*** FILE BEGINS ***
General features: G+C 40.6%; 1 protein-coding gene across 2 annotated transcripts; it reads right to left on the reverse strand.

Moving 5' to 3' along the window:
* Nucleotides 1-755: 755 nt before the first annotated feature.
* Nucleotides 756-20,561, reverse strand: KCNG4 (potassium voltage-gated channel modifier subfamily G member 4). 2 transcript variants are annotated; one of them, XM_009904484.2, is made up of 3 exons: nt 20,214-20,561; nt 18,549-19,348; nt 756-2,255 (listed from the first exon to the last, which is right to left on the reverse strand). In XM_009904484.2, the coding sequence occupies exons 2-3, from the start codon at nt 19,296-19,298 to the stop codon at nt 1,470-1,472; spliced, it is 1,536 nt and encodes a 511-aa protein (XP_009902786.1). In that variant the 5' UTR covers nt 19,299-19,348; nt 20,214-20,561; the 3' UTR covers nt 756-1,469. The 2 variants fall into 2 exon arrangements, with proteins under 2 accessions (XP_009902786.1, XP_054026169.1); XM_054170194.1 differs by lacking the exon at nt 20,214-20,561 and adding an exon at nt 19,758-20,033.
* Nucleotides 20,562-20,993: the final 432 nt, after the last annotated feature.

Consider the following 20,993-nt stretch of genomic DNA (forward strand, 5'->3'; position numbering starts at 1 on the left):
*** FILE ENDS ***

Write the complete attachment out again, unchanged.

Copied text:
General features: G+C 40.6%; 1 protein-coding gene across 2 annotated transcripts; it reads right to left on the reverse strand.

Moving 5' to 3' along the window:
* Nucleotides 1-755: 755 nt before the first annotated feature.
* Nucleotides 756-20,561, reverse strand: KCNG4 (potassium voltage-gated channel modifier subfamily G member 4). 2 transcript variants are annotated; one of them, XM_009904484.2, is made up of 3 exons: nt 20,214-20,561; nt 18,549-19,348; nt 756-2,255 (listed from the first exon to the last, which is right to left on the reverse strand). In XM_009904484.2, the coding sequence occupies exons 2-3, from the start codon at nt 19,296-19,298 to the stop codon at nt 1,470-1,472; spliced, it is 1,536 nt and encodes a 511-aa protein (XP_009902786.1). In that variant the 5' UTR covers nt 19,299-19,348; nt 20,214-20,561; the 3' UTR covers nt 756-1,469. The 2 variants fall into 2 exon arrangements, with proteins under 2 accessions (XP_009902786.1, XP_054026169.1); XM_054170194.1 differs by lacking the exon at nt 20,214-20,561 and adding an exon at nt 19,758-20,033.
* Nucleotides 20,562-20,993: the final 432 nt, after the last annotated feature.

Consider the following 20,993-nt stretch of genomic DNA (forward strand, 5'->3'; position numbering starts at 1 on the left):